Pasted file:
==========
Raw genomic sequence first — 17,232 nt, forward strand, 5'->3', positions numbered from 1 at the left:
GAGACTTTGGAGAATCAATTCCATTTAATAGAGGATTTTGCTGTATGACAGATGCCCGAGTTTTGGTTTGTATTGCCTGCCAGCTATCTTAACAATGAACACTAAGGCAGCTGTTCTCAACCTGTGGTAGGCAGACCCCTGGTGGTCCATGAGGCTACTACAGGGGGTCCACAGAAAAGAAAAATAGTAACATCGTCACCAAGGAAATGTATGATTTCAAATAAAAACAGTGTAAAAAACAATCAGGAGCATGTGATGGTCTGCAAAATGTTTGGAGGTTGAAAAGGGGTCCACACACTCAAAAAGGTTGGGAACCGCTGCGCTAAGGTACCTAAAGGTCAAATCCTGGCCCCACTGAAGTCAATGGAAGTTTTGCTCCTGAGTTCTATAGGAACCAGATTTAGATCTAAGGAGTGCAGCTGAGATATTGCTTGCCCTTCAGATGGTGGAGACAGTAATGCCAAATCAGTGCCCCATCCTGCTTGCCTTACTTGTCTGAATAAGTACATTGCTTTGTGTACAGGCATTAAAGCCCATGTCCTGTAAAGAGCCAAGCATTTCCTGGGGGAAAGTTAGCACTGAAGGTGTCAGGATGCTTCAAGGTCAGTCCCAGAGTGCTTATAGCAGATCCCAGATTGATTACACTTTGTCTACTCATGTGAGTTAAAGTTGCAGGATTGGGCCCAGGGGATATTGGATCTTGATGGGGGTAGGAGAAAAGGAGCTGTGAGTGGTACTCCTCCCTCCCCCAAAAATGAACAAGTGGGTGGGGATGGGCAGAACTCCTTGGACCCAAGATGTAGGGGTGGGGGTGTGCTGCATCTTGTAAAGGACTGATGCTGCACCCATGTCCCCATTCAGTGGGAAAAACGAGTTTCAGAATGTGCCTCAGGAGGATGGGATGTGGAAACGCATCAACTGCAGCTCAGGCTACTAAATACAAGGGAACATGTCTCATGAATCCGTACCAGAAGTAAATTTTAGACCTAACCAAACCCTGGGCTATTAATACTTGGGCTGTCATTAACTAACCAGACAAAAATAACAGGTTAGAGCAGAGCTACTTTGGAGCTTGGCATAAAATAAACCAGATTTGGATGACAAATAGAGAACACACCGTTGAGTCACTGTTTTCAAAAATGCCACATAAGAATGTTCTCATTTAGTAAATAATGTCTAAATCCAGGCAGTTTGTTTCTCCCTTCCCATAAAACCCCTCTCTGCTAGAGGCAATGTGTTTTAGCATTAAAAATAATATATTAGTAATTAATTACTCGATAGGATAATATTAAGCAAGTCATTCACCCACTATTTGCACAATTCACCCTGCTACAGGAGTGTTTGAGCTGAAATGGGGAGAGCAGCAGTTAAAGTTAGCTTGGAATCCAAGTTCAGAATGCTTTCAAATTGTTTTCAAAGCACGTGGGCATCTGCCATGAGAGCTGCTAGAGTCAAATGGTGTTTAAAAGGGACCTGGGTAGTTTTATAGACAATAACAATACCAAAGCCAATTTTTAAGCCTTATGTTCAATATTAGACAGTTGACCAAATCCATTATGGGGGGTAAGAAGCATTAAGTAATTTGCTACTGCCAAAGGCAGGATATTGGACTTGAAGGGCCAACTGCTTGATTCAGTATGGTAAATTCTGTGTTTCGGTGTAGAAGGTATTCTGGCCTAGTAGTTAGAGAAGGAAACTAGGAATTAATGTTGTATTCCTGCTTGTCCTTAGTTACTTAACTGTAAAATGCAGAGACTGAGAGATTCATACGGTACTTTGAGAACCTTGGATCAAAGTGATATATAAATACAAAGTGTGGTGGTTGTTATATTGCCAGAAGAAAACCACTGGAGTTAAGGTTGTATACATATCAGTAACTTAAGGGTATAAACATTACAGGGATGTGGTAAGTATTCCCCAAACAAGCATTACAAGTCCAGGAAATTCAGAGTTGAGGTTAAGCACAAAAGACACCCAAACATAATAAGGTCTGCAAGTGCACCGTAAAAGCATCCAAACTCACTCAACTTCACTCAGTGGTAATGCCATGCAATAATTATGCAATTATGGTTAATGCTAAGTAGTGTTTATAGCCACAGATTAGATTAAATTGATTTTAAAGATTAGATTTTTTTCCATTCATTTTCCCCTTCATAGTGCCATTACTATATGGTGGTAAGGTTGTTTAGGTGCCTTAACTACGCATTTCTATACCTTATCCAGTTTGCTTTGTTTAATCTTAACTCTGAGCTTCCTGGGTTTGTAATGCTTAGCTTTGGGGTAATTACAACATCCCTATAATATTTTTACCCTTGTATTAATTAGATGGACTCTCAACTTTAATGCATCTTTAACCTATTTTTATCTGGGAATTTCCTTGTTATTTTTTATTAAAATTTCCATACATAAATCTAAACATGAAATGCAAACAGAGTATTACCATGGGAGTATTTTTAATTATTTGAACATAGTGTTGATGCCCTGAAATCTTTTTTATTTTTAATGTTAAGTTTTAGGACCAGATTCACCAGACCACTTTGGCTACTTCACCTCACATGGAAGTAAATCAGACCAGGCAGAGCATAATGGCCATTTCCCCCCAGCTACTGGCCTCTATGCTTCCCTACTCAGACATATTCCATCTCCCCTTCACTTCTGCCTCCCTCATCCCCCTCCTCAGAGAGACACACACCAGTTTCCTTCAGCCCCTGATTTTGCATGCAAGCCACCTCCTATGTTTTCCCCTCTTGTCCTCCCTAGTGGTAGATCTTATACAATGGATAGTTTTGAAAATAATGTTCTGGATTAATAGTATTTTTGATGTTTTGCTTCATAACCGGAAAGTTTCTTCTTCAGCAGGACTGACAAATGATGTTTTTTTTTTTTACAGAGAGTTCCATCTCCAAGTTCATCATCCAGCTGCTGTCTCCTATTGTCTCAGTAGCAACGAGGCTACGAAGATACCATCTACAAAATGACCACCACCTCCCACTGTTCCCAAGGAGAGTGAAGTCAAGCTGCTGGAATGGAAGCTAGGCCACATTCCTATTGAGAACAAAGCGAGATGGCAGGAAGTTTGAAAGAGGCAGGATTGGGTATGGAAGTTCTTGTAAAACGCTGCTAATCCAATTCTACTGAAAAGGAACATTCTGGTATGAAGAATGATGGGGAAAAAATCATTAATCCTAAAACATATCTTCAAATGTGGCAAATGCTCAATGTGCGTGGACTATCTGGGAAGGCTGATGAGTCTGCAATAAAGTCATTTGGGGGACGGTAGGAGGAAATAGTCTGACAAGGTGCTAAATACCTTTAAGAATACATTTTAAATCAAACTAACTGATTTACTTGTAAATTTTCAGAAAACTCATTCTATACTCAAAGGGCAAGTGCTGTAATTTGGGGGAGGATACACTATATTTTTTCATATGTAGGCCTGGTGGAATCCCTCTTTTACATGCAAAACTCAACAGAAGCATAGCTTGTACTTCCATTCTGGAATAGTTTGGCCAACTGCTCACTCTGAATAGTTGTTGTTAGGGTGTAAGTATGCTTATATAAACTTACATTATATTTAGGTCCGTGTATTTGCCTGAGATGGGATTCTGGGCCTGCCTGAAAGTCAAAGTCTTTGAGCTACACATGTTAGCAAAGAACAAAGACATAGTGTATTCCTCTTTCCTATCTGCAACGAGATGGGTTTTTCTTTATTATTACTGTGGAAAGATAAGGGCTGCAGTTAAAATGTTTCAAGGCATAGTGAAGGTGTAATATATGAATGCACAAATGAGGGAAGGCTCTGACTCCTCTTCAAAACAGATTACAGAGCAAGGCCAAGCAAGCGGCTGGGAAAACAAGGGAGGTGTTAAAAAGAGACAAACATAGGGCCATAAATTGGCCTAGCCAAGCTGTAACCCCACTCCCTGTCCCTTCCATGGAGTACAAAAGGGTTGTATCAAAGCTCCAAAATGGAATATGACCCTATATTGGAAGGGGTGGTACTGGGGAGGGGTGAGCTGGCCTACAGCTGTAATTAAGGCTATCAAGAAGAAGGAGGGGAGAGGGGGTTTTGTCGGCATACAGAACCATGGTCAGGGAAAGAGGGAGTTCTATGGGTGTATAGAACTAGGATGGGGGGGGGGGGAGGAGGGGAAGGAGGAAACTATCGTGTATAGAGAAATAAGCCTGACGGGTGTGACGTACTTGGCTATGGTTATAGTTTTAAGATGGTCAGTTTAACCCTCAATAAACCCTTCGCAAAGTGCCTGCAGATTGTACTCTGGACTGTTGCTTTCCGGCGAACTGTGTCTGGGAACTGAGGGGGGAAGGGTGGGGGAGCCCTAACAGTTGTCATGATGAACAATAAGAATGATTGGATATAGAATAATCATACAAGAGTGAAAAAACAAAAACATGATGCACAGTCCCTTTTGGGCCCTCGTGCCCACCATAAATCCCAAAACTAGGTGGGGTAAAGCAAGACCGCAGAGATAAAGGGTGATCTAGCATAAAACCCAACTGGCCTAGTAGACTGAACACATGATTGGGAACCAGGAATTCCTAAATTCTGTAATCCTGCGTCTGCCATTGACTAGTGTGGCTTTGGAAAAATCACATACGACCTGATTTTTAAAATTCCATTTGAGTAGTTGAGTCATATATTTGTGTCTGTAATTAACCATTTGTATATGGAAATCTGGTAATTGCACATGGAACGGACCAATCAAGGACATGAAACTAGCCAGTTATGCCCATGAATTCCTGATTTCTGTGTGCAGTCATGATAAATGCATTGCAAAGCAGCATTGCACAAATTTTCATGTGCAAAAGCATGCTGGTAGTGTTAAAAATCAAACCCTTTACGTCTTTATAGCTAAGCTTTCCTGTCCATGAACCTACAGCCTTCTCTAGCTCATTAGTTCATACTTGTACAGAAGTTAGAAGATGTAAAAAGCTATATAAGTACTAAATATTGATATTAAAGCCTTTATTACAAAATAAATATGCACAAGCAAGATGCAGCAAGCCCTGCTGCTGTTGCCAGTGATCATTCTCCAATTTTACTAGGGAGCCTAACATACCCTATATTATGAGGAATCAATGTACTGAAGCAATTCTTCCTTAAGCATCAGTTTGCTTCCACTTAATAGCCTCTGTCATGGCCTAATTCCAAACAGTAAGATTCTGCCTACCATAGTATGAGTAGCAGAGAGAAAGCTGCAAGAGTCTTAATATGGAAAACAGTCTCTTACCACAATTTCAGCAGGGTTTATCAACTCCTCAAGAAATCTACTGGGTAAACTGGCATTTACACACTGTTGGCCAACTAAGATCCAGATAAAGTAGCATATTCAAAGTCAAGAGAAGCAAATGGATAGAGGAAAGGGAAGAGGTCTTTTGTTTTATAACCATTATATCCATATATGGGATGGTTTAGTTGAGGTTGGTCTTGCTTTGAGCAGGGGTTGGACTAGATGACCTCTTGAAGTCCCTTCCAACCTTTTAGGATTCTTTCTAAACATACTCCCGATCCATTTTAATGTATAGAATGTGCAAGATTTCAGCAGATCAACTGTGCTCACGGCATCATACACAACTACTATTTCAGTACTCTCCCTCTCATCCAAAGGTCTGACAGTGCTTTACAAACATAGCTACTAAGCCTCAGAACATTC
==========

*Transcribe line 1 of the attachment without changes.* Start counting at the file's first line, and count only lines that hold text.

Raw genomic sequence first — 17,232 nt, forward strand, 5'->3', positions numbered from 1 at the left: